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RSIC COMPUTER CODE PSR-023

1. NAME AND TITLE

SPECTER: Calculation of Energy Distribution of Nuclear Reaction Products.

2. CONTRIBUTOR

Brown Engineering Company, Inc., Huntsville, Alabama.

3. CODING LANGUAGE AND COMPUTER

Fortran IV; IBM 360/65/75/91.

4. NATURE OF PROBLEM SOLVED

SPECTER calculates the energy spectra of particles emerging from reactions of the types (y,n), (y,p), (y,alpha), (y,2n), (y,np), (y,pn), and (y,2p) where the incident particle y may be either n, p, or alpha. In addition, the code calculates the cross section for each of these reactions.

5. METHOD OF SOLUTION

SPECTER is an outgrowth of PSR-6/EDISN. Whereas EDISN is capable of handling only (n,n') and (n,2n) reactions, SPECTER can treat all the reactions specified above. SPECTER makes use of the Weisskopf-Ewing formula to calculate the energy distributions and reaction cross sections. The cross sections for compound-nucleus formation that are needed in evaluating this formula are calculated by the continuum theory of nuclear reactions. Data required as input are the bombarding energy, the masses of all nuclear species taking part in the reaction, and certain parameters that specify the level density of participating nuclei.

For completeness, a subroutine for calculating the nuclear level density has been included. This subroutine makes use of the commonly adopted level density formula

rho = C exp (2aU)


derived from the Fermi gas model. U is obtained by adjusting the excitation energy to account for the pairing energy. The user may wish to employ some other analytic expression for rho or a table of values. In this event, the subroutine may be suitably modified or replaced.

A table of cross sections for compound nucleus formation as a function of bombarding energy and target mass number is generated during the first run and written on magnetic tape for use in all subsequent runs. These cross sections are calculated by the continuum theory. Optionally, the user could perform a more sophisticated treatment by replacing this table with a similar one generated from optical model calculations.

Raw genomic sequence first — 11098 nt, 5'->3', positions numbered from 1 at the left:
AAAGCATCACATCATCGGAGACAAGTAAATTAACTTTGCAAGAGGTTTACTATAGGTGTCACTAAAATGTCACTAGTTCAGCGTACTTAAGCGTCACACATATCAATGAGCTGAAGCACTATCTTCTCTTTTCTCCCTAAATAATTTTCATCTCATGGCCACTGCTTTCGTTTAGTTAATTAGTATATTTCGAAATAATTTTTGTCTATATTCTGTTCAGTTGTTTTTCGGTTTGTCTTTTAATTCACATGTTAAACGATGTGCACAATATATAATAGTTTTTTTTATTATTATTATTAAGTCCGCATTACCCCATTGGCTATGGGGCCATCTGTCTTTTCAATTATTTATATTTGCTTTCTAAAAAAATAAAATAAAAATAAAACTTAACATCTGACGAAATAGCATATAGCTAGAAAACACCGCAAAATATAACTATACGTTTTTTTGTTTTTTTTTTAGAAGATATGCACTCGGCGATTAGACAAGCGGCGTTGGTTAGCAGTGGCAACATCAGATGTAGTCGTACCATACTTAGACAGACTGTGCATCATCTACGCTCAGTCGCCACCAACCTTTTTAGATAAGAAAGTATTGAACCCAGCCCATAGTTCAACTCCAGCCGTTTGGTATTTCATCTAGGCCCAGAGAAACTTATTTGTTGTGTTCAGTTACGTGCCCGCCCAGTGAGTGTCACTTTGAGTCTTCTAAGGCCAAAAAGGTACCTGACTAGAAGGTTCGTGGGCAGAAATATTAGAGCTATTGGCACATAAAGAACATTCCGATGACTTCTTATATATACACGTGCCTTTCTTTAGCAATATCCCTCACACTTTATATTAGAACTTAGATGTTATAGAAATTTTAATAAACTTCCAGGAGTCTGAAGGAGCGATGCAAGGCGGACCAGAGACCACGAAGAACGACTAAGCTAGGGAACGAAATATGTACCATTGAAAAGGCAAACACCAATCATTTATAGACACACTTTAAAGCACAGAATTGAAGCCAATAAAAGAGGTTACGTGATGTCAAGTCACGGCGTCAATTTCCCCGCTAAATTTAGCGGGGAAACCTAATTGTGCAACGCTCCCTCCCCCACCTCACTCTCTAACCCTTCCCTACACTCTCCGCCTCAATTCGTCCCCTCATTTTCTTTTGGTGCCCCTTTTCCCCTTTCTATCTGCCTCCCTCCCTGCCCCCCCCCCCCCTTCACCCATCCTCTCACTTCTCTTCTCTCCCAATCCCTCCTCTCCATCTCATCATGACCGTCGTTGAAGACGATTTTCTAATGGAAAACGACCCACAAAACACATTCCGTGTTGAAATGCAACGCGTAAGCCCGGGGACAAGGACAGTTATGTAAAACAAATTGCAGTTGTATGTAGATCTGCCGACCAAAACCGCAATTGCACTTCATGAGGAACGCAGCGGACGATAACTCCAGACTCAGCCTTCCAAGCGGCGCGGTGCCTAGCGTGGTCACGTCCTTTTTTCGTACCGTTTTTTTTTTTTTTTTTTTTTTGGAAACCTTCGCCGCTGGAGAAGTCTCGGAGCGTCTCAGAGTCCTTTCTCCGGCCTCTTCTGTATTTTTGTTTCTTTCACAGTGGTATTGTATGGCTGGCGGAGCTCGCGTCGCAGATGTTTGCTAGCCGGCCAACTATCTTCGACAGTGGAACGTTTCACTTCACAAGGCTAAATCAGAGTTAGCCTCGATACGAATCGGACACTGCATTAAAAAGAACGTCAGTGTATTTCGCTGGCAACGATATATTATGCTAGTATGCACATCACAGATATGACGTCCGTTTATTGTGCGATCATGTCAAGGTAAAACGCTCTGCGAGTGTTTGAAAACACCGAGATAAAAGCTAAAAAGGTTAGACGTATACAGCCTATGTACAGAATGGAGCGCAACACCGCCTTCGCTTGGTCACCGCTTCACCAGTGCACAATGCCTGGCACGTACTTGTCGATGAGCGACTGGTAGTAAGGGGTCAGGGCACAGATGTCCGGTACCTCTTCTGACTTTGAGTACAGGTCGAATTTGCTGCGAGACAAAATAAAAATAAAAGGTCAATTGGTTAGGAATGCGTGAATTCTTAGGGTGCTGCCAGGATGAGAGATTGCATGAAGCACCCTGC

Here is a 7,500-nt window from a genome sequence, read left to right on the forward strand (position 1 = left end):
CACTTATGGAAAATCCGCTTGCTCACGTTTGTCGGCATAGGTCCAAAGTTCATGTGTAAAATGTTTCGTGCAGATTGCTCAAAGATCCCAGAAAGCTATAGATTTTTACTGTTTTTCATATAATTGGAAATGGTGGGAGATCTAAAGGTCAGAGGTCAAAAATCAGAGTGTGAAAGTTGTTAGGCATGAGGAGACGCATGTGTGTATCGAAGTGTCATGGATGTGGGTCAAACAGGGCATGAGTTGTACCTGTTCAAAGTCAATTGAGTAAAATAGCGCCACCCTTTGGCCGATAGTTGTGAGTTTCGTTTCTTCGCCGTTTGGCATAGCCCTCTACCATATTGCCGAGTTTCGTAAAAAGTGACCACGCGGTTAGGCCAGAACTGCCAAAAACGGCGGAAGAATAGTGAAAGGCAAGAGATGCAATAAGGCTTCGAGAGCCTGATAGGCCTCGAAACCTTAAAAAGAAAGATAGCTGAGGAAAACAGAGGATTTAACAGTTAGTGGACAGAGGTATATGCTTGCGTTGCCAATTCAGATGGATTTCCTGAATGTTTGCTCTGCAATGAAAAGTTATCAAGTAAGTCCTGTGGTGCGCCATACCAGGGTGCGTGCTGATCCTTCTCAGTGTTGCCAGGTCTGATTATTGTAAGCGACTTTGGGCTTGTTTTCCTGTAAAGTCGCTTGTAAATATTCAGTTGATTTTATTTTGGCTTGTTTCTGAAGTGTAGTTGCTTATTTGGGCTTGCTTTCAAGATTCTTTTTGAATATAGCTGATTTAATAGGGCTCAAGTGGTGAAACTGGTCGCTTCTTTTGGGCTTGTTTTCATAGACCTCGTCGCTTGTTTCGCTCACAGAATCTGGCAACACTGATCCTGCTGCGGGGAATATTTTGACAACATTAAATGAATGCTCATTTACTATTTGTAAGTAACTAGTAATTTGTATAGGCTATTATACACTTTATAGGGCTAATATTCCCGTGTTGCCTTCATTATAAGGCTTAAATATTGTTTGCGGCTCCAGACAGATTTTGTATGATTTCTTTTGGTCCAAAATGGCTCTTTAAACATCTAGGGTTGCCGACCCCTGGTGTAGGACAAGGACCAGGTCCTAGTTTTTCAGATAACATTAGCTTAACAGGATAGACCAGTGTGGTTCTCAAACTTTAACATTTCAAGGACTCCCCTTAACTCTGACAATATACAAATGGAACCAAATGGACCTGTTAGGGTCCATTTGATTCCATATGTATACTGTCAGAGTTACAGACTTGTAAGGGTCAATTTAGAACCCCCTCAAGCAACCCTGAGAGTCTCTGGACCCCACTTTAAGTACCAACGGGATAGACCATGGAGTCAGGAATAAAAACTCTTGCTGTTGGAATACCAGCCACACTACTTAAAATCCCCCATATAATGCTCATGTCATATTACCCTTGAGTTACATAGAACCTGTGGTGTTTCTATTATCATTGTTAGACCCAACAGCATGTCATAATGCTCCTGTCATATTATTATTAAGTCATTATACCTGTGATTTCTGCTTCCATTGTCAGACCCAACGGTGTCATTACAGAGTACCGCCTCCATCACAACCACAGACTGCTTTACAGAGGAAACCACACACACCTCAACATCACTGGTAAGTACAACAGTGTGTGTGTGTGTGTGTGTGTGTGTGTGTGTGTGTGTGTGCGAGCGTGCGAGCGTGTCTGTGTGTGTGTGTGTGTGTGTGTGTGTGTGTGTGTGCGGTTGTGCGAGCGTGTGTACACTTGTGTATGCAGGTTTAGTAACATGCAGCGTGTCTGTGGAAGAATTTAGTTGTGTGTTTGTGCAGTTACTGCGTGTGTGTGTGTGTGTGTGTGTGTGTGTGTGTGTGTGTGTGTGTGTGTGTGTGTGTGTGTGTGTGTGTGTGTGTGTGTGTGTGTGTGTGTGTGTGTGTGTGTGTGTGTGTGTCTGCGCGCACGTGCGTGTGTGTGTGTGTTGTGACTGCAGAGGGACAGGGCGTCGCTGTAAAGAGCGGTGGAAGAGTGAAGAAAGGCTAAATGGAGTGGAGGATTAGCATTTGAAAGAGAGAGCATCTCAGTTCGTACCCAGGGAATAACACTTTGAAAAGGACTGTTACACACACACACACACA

6. RESTRICTIONS OR LIMITATIONS

Ideally, the code is suited to reactions which proceed through the formation of a compound nucleus (CN). In cases, however, in which the direct interaction mechanism (DI) is also operative, the code is useful in estimating the relative contribution from direct effects, provided the entire cross section for the process, sigmaCN+DI, be known, e.g., from experiment. In addition, it is required that the level structures for all residual nuclei be adequately described by continuous level densities.

7. TYPICAL RUNNING TIME

Running time is highly dependent upon the number of energy increments used in the numerical integrations. The maximum degree of accuracy is attained with 50 increments. In this case, a typical calculation on 56Fe at 14 MeV which takes into consideration the reactions (n,n'), (n,2n), and (n,p) takes about three minutes on the IBM 7094 computer.

8. COMPUTER HARDWARE REQUIREMENTS

SPECTER is operable on the IBM 360/65/75/91 computer. 29 K of memory is required. However, with some sacrifice in accuracy, this requirement may be relaxed considerably by the reduction of certain array dimensions.

9. COMPUTER SOFTWARE REQUIREMENTS

A Fortran H-level compiler is required. The Standard Monitor system is used.

10. REFERENCE

R. Snow and M. C. George, "A Computer Code for Calculating the Energy Distribution of Nuclear Reaction Products," SMSD-SSL-1100 (February 1970).

11. CONTENTS OF CODE PACKAGE

Included are the referenced document and one (1.2MB) DOS diskette which contains the source code and data input and output.

12. DATE OF ABSTRACT

November 1972; revised November 1983.

KEYWORD: NUCLEAR MODELS